Final two: Perlozzo, Hargrove

Angelos is expected to decide today on Orioles' next manager

Sees ex-Indian for 4 1/2 hours

Little interviewed, too

Perlozzo skilled teacher

November 02, 1999|By Joe Strauss | Joe Strauss,SUN STAFF

Orioles majority owner Peter Angelos is considering whether to fill his team's 27-day-old managerial vacancy with a proven outsider, former Cleveland Indians manager Mike Hargrove, or the club's incumbent third base coach, Sam Perlozzo, according to sources familiar with the situation.

Angelos, who days ago projected a midweek conclusion to the process, is expected to extend an offer to either candidate today after yesterday's meeting with a third possibility, Boston Red Sox bench coach Grady Little.

Hargrove interviewed with Angelos for about 4 1/2 hours Sunday, discussing a broad range of topics from philosophy to construction of a coaching staff. He remained at his Ohio home yesterday awaiting Angelos' decision.

"I really enjoyed [the interview]," Hargrove said. "I found him to be a fascinating and intelligent man. I came away feeling good. Hopefully, we'll get this done."

Hargrove is scheduled to begin a vacation Thursday while the club's front office is mobilizing for the general managers' meetings in Laguna Niguel, Calif.

Little remains a candidate but is believed to be overshadowed by both Hargrove and Perlozzo. According to a club source who has spoken with Angelos about the matter, hiring Little, who has no major-league managerial experience, over Perlozzo would represent a "slap" to not only Perlozzo, but also others within the organization.

Perlozzo is no longer under contract to the Orioles and has already been approached by the Seattle Mariners and Tampa Bay Devil Rays about coaching vacancies, according to industry sources.

His credentials make Hargrove easily the most proven of the nine candidates who have interviewed for the position. Among the others only Jim Riggleman (San Diego Padres, Chicago Cubs) and Hal McRae (Kansas City Royals) have major-league managerial experience.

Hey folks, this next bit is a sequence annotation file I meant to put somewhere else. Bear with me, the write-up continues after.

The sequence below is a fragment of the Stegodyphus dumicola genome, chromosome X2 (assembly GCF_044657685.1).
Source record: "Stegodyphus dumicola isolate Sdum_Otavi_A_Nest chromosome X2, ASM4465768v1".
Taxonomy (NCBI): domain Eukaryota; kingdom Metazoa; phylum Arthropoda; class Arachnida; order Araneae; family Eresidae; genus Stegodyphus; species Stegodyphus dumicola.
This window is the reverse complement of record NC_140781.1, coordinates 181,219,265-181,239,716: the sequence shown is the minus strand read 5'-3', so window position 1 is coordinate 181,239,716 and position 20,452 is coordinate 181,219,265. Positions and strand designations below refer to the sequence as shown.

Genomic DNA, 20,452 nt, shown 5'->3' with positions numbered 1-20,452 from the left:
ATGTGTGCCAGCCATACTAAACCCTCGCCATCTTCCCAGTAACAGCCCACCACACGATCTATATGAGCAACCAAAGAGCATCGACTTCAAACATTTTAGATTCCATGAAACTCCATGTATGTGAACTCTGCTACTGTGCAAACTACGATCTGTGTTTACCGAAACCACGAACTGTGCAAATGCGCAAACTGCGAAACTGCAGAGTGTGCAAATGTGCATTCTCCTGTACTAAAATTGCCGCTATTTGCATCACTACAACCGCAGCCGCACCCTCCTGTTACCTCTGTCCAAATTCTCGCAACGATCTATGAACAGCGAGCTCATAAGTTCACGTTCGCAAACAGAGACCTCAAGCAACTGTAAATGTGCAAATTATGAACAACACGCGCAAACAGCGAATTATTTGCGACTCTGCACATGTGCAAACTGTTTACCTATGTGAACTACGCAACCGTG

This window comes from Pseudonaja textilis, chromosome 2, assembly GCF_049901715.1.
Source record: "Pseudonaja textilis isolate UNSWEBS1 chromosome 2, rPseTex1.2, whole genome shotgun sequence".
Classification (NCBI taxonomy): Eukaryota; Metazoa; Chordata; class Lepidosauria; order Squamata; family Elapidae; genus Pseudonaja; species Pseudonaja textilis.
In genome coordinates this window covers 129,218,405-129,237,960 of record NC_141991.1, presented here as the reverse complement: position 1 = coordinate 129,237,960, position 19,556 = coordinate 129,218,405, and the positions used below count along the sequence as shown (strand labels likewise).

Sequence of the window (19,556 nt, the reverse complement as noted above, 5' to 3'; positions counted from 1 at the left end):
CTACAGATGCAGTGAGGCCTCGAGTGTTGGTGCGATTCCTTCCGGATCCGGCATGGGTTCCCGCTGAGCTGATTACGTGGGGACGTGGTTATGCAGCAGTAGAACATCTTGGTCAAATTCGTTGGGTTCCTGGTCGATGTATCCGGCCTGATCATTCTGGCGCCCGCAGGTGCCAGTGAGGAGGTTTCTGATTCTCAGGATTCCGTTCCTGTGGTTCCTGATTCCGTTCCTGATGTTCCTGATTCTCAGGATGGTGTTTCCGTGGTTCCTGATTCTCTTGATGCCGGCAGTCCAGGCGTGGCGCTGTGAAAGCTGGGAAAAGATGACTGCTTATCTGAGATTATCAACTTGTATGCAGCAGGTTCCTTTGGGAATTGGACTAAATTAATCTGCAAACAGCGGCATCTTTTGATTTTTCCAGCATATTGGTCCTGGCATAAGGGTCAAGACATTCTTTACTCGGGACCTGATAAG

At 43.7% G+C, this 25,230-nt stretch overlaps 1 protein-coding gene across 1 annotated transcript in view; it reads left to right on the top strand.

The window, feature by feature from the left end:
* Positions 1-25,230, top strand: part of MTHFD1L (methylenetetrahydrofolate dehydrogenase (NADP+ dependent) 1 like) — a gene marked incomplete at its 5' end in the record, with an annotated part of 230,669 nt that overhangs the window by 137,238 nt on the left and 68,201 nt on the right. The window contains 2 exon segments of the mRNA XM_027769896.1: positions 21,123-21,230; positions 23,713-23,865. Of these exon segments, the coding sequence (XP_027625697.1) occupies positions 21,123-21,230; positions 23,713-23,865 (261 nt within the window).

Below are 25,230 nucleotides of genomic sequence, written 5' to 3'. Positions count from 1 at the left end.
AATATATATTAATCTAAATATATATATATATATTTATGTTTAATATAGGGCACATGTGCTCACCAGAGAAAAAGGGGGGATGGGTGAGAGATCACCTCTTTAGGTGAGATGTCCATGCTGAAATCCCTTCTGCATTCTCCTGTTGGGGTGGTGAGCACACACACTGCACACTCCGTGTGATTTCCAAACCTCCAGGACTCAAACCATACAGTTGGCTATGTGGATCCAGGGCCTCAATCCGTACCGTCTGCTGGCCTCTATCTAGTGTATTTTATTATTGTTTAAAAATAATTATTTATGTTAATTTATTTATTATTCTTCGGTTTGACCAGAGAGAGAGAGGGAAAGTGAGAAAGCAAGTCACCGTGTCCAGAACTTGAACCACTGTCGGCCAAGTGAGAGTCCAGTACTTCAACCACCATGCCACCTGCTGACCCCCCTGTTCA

Hargrove's contract demands may be buttressed by the Chicago Cubs' signing of Don Baylor to a four-year, $5.2 million pact last weekend. Baylor's resume included one trip to the postseason with the expansion Colorado Rockies.

Hargrove, 50, guided the Indians to five straight American League Central titles, two World Series and a 100-win season in 1995. The second-winningest manager in Indians history, Hargrove was fired after his heavily favored team fumbled a two-game lead over the Boston Red Sox in the Division Series earlier this month.

In 1998 the Indians granted Hargrove a contract extension for the 2000 season. They are still liable for the $600,000 owed Hargrove for next season. Industry sources suggest it is unlikely a manager of Hargrove's standing would commit to another job without a significant bump in salary.

Angelos has never paid a manager more than Davey Johnson's $750,000 salary for 1996 and 1997. Ray Miller, whom Angelos dismissed on Oct. 6, earned $600,000 in each of his two seasons plus a $100,000 severance package. (Johnson subsequently signed with the Los Angeles Dodgers for $1.5 million a season.)

Hargrove described his interview as "very thorough"; however, he remained uncertain about Angelos' ultimate decision.

"This is my first time going through something like this," said Hargrove, who was promoted from Indians first base coach to manager during the 1991 season. "I'm really a rookie when it comes to this."

At every step of the process, Hargrove has voiced his enthusiasm for immediately returning to the dugout. He has not been out of baseball since beginning his playing career in 1972. In 12 major-league seasons divided among three organizations, Hargrove was named 1974 AL Rookie of the Year before compiling a career .290 average, 80 home runs and 686 RBIs.

Orioles officials did not return phone calls last night.

Perlozzo, 48, made a strong impression in his initial interview with Angelos on Oct. 10 and before a five-man advisory committee. Recognized as one of the game's top third base coaches, Perlozzo also enjoys the respect of a veteran clubhouse that chafed under Miller's hand.

As infield and base-running coach, Perlozzo's skills as a teacher are also significant at a time when there is an increased desire for a younger, faster roster. Young infielders Jerry Hairston and Jesse Garcia, and left-handed pitchers B. J. Ryan and Matt Riley are given a solid chance of making next year's team. An active off-season for trades may also hasten clubhouse turnover.

Internal candidates Marv Foley and Eddie Murray are apparently being considered as members of the next coaching staff but have not elicited the same committee support as Hargrove, Perlozzo and Little.

Baltimore Sun Articles
|
|
|
Please note the green-lined linked article text has been applied commercially without any involvement from our newsroom editors, reporters or any other editorial staff.